Ice Fishing 101: Expert Tips for a Successful Catch

hole in ice for ice fishing

If you feel like you’ve done all there is to do when it comes to angling and have tried just about every lake, stream, and stretch of ocean there is, the next frontier is to head to the ice.

This unique setting can provide a wonderful take of traditional fishing and many people find that the fish are surprisingly receptive during this time of year.

How do you go ice fishing, though?

Ice fishing is a technique used for fishing in sub-zero conditions, with the two most common methods being ice traps or a specialized rod that works through a hole in the ice.

Although the fish are considered easier to catch, the technique used for ice fishing is more challenging than regular angling.

There’s a lot to love about heading out in the freezing cold to enjoy a spot of fishing when nobody else is around, and even better when you see how receptive the fish are.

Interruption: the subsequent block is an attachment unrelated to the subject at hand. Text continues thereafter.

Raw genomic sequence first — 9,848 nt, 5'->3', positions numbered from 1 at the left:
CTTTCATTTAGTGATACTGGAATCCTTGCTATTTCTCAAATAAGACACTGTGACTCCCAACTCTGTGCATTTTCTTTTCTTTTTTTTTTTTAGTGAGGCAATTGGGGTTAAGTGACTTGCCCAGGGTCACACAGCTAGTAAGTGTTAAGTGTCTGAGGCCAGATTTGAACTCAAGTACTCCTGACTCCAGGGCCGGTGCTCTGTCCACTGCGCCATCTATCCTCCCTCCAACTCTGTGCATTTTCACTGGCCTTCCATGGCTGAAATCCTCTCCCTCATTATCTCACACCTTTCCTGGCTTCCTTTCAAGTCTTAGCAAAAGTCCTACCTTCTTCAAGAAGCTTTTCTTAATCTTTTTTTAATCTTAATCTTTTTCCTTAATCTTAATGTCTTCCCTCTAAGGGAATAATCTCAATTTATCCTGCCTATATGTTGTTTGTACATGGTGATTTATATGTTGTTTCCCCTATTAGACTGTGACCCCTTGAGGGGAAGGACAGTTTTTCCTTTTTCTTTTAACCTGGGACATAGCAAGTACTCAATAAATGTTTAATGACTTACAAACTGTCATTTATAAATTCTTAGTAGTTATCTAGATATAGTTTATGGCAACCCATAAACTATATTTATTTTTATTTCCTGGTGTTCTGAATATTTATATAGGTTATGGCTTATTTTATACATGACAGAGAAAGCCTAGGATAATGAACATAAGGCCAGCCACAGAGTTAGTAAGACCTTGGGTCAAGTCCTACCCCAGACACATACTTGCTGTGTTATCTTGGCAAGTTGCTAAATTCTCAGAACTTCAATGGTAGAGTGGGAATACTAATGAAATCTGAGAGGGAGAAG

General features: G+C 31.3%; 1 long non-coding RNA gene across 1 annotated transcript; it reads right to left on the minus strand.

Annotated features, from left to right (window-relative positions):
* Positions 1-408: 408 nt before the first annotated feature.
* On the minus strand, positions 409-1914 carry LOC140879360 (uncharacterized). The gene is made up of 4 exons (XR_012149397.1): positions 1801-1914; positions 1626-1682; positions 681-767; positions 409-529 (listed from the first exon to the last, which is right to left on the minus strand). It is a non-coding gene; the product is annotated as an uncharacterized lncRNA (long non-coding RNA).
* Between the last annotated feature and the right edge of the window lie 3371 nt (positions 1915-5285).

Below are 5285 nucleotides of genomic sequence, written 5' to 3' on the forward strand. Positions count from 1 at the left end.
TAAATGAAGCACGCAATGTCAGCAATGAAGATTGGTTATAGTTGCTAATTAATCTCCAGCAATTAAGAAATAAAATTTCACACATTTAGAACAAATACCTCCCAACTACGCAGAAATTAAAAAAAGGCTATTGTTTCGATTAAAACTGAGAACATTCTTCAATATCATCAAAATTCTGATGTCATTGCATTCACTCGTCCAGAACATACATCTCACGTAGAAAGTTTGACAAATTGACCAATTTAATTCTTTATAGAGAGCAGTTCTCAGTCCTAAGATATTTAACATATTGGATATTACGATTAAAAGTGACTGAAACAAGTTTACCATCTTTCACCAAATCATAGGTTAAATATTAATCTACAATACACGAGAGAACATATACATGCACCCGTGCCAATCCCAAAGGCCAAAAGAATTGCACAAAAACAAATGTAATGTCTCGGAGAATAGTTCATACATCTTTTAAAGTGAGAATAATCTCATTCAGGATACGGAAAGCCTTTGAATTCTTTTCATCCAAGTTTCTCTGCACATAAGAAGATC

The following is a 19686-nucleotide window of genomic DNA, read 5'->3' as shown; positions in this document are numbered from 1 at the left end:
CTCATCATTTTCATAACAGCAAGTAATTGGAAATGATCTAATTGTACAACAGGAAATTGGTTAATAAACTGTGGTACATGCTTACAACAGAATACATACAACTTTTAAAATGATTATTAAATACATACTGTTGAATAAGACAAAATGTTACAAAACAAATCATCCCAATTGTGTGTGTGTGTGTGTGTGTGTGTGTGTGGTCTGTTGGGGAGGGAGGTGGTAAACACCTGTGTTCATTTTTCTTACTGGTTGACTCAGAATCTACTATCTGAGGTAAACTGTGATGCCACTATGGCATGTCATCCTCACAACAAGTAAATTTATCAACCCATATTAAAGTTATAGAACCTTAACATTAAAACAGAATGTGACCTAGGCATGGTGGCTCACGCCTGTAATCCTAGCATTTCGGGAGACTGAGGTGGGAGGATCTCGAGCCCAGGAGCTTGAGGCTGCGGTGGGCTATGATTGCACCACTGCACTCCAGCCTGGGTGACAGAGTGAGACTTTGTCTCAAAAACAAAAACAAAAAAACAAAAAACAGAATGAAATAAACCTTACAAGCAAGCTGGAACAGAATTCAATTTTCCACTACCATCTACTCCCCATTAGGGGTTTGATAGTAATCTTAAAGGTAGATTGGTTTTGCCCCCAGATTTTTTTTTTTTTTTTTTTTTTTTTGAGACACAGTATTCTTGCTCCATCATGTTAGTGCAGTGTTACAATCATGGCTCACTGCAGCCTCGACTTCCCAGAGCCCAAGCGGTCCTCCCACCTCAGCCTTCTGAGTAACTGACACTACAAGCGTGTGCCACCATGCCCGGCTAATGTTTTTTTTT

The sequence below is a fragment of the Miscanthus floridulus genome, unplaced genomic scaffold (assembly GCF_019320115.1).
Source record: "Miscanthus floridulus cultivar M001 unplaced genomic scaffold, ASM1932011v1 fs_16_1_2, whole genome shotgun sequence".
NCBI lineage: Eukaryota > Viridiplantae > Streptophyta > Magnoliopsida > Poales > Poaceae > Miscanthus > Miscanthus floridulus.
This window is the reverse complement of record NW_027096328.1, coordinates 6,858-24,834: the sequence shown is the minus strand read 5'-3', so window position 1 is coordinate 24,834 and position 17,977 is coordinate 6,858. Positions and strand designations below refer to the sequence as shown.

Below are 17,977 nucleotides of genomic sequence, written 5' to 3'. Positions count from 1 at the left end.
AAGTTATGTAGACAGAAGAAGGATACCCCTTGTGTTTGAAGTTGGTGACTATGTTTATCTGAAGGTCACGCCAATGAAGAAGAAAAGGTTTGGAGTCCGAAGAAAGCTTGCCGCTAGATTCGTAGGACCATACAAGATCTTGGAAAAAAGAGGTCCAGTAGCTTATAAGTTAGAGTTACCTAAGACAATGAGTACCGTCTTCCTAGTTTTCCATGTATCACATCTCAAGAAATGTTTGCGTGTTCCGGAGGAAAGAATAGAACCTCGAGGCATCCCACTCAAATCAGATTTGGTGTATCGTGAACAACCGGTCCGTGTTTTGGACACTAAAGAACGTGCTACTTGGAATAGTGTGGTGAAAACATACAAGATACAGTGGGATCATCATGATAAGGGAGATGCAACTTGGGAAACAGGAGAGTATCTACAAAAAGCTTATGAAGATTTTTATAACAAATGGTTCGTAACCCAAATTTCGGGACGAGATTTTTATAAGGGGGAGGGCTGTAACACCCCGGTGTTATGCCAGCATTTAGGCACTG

If you’ve been thinking about getting into ice fishing but need to learn the fundamentals, this guide can help you out.

What Is Ice Fishing?

what is ice fishing

Ice fishing is a style of angling that takes place on a frozen body of water. The fisherman will use a series of tools and methods, like spears, hooks, and lines, to catch fish through an opening on a sheet of ice, and most likely a hole they’ve created.

The practice of ice fishing can be done in many ways, including using a specially built shelter to protect against the freezing weather or sitting atop the ice and fishing into the water below.

People may spend days camped out for an ice fishing expedition or go out for just a few hours, so there’s no limit to how you can do it.

The gear used for ice fishing is specialized and it can’t be done with your regular angling equipment. There should also be safety measures in place due to the heightened risk of falls through the ice, and cold-related illnesses like hypothermia and frostbite.